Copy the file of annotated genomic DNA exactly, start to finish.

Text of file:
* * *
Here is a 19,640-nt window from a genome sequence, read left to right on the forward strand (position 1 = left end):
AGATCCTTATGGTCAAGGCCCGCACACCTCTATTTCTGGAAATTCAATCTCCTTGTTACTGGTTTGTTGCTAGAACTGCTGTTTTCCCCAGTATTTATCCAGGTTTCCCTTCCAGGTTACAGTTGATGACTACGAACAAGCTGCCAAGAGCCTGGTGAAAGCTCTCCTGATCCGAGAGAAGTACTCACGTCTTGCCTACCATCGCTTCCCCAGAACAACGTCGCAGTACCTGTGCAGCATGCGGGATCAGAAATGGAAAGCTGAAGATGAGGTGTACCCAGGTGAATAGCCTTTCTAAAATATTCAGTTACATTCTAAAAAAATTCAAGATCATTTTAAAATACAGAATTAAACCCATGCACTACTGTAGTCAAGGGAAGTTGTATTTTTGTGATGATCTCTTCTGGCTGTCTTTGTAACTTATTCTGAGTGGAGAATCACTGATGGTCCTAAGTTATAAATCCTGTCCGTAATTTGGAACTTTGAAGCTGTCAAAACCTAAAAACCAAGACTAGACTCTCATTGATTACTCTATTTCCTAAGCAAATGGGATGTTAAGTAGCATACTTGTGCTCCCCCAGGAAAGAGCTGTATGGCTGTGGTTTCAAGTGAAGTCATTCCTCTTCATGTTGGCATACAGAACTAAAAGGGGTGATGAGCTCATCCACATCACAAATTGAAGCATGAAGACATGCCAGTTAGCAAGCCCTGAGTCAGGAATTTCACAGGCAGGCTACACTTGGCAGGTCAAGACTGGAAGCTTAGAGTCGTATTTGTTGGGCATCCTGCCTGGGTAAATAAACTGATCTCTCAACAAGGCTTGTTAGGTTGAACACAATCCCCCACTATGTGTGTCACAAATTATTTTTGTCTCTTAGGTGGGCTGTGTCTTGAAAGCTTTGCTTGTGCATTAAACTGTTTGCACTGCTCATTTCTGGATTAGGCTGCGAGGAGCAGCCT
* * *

Here is a 19,640-nt window from a genome sequence, read left to right on the forward strand (position 1 = left end):
AGATCCTTATGGTCAAGGCCCGCACACCTCTATTTCTGGAAATTCAATCTCCTTGTTACTGGTTTGTTGCTAGAACTGCTGTTTTCCCCAGTATTTATCCAGGTTTCCCTTCCAGGTTACAGTTGATGACTACGAACAAGCTGCCAAGAGCCTGGTGAAAGCTCTCCTGATCCGAGAGAAGTACTCACGTCTTGCCTACCATCGCTTCCCCAGAACAACGTCGCAGTACCTGTGCAGCATGCGGGATCAGAAATGGAAAGCTGAAGATGAGGTGTACCCAGGTGAATAGCCTTTCTAAAATATTCAGTTACATTCTAAAAAAATTCAAGATCATTTTAAAATACAGAATTAAACCCATGCACTACTGTAGTCAAGGGAAGTTGTATTTTTGTGATGATCTCTTCTGGCTGTCTTTGTAACTTATTCTGAGTGGAGAATCACTGATGGTCCTAAGTTATAAATCCTGTCCGTAATTTGGAACTTTGAAGCTGTCAAAACCTAAAAACCAAGACTAGACTCTCATTGATTACTCTATTTCCTAAGCAAATGGGATGTTAAGTAGCATACTTGTGCTCCCCCAGGAAAGAGCTGTATGGCTGTGGTTTCAAGTGAAGTCATTCCTCTTCATGTTGGCATACAGAACTAAAAGGGGTGATGAGCTCATCCACATCACAAATTGAAGCATGAAGACATGCCAGTTAGCAAGCCCTGAGTCAGGAATTTCACAGGCAGGCTACACTTGGCAGGTCAAGACTGGAAGCTTAGAGTCGTATTTGTTGGGCATCCTGCCTGGGTAAATAAACTGATCTCTCAACAAGGCTTGTTAGGTTGAACACAATCCCCCACTATGTGTGTCACAAATTATTTTTGTCTCTTAGGTGGGCTGTGTCTTGAAAGCTTTGCTTGTGCATTAAACTGTTTGCACTGCTCATTTCTGGATTAGGCTGCGAGGAGCAGCCT